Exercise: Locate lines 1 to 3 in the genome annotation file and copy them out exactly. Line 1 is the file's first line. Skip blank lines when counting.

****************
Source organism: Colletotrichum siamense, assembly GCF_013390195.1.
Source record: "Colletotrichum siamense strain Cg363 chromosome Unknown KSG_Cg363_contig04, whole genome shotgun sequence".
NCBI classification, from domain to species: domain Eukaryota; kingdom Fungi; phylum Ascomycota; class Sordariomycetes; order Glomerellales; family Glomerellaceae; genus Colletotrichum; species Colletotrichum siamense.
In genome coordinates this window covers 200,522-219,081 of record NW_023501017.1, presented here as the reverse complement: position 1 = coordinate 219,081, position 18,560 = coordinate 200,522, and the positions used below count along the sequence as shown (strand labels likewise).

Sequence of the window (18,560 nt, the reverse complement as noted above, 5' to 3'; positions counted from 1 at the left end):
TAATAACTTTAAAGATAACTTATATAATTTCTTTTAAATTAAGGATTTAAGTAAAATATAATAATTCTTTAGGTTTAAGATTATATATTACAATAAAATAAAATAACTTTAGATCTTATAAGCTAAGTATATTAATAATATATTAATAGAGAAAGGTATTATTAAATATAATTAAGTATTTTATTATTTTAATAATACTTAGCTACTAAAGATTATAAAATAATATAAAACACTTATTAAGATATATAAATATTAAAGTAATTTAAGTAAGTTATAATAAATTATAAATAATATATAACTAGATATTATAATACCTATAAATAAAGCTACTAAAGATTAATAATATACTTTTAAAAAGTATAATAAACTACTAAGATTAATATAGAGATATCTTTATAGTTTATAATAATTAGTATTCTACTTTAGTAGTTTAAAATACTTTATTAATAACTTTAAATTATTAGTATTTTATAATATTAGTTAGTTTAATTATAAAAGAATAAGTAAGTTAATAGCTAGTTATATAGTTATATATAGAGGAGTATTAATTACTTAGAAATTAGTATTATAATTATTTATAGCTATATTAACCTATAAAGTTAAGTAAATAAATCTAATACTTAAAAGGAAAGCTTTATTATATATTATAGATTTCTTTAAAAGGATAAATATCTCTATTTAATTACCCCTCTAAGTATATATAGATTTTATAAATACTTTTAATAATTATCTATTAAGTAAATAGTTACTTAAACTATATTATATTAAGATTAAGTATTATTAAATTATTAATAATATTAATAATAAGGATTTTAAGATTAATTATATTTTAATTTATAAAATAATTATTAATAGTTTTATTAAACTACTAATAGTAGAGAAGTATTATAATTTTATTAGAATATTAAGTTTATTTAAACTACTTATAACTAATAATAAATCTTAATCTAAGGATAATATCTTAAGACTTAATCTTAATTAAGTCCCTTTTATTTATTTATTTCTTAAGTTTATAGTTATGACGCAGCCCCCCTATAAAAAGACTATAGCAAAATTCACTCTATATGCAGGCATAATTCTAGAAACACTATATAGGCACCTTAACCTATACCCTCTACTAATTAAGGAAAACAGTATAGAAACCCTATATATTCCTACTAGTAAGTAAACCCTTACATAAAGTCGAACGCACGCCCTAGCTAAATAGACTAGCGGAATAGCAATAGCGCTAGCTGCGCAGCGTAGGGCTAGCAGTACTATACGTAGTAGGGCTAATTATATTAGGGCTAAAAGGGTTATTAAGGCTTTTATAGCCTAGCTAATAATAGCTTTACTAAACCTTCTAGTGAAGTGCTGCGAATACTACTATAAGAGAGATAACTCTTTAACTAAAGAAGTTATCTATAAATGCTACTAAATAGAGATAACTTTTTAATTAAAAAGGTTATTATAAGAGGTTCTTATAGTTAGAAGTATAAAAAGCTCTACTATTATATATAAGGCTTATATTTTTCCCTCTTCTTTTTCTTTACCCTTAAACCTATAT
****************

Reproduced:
Source organism: Colletotrichum siamense, assembly GCF_013390195.1.
Source record: "Colletotrichum siamense strain Cg363 chromosome Unknown KSG_Cg363_contig04, whole genome shotgun sequence".
NCBI classification, from domain to species: domain Eukaryota; kingdom Fungi; phylum Ascomycota; class Sordariomycetes; order Glomerellales; family Glomerellaceae; genus Colletotrichum; species Colletotrichum siamense.